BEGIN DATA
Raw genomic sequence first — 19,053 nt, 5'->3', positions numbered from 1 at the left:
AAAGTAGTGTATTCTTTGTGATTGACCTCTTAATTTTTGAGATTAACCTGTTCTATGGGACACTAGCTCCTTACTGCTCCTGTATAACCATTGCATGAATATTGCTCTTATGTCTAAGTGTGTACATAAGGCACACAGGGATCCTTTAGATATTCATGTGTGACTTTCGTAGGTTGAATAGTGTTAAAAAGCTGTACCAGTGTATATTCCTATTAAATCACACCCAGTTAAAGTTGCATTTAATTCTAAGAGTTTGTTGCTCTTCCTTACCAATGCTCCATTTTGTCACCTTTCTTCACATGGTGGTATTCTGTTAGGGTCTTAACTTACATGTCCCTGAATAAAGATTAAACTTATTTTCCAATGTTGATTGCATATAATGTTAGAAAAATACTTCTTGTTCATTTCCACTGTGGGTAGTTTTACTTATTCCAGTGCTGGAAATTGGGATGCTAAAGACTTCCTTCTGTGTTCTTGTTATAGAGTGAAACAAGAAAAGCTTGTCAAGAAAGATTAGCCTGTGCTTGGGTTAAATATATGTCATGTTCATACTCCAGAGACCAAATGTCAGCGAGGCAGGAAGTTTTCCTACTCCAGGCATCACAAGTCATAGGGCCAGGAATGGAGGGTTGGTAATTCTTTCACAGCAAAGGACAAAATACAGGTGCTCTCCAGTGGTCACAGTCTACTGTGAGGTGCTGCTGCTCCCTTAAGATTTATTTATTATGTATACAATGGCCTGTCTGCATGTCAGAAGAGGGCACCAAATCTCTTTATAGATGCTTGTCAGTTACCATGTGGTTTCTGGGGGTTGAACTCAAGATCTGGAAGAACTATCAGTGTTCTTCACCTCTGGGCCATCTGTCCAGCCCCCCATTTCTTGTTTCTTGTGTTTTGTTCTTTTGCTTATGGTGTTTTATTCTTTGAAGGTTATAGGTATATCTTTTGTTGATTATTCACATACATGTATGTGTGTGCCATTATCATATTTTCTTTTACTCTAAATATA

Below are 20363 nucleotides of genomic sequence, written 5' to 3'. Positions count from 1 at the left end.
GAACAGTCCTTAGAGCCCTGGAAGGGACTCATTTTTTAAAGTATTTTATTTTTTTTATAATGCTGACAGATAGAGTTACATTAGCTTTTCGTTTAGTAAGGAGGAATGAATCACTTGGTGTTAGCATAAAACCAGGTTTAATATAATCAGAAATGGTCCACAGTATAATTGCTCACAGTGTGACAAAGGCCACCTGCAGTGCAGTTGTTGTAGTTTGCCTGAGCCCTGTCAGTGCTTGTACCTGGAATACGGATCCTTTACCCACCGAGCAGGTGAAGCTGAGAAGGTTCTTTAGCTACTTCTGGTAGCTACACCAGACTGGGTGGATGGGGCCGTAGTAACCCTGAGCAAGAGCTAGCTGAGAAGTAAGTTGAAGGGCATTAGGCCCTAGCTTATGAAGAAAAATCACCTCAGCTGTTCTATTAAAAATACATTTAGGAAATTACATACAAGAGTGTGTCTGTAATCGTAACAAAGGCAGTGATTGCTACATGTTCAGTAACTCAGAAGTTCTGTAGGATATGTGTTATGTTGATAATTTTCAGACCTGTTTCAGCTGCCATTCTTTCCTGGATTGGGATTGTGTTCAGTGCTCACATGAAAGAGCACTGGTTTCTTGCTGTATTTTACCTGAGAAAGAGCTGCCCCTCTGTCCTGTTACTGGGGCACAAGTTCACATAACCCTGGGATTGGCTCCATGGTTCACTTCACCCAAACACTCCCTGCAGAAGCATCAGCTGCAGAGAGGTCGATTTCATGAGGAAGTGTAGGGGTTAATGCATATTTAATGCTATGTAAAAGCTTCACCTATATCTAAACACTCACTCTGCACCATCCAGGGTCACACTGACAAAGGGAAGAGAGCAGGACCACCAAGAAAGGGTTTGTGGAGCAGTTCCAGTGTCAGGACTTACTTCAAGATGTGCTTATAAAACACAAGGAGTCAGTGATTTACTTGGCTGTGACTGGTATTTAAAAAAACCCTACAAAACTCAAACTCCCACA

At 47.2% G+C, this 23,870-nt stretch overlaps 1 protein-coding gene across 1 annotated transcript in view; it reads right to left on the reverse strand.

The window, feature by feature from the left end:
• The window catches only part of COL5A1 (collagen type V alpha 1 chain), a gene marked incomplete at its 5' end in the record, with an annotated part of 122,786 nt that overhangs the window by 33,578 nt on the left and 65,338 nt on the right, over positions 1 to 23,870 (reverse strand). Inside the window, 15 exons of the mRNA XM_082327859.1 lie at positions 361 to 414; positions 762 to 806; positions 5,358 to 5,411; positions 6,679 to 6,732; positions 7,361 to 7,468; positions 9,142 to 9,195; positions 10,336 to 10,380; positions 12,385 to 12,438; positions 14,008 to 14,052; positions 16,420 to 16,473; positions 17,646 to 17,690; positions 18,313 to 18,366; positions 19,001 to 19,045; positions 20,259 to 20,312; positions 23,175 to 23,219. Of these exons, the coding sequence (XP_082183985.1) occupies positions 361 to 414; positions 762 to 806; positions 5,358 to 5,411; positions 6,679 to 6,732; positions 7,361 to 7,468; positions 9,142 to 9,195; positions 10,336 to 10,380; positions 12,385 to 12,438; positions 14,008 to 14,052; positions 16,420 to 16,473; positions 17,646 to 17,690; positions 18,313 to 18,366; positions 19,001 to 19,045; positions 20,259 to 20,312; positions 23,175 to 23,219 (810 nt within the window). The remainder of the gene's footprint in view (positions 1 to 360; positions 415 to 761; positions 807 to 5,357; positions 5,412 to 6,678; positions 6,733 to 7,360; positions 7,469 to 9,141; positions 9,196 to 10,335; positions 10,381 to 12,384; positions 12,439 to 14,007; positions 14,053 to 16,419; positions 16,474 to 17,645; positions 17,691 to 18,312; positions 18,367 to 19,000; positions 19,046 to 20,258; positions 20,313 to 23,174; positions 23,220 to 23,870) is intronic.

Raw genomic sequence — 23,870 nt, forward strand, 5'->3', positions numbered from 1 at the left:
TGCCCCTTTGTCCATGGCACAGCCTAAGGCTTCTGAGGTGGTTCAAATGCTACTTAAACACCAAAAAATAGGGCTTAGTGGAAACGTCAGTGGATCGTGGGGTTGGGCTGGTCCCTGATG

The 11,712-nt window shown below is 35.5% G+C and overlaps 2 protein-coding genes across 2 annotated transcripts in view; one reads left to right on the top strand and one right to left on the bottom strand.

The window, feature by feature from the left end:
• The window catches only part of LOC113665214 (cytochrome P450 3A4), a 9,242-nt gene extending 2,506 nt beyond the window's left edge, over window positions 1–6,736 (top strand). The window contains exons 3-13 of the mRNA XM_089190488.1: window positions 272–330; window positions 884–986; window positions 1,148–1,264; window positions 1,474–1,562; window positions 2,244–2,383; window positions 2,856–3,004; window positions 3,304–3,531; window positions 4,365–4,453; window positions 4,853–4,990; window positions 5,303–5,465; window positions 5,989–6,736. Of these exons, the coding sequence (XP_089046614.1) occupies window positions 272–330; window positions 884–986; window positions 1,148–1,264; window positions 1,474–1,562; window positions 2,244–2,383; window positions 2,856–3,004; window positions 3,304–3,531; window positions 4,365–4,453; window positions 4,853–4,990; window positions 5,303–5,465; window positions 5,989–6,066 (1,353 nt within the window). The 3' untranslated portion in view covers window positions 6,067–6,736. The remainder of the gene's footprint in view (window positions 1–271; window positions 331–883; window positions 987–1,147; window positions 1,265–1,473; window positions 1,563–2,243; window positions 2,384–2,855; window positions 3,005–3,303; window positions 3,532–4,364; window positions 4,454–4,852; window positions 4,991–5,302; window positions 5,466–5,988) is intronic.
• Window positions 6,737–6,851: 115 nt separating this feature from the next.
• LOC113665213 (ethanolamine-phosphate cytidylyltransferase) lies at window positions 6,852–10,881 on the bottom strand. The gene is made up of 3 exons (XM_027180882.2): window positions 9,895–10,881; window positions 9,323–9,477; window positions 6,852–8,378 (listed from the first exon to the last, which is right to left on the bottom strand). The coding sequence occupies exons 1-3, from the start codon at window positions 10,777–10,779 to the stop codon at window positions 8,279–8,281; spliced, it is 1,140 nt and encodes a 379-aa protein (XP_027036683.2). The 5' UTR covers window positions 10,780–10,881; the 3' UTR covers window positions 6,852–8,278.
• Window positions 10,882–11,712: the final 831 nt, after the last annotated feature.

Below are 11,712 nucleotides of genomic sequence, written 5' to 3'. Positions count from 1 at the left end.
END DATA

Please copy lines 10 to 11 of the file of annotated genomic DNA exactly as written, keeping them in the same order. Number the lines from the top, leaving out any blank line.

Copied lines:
The 11,712-nt window shown below is 35.5% G+C and overlaps 2 protein-coding genes across 2 annotated transcripts in view; one reads left to right on the top strand and one right to left on the bottom strand.

The window, feature by feature from the left end: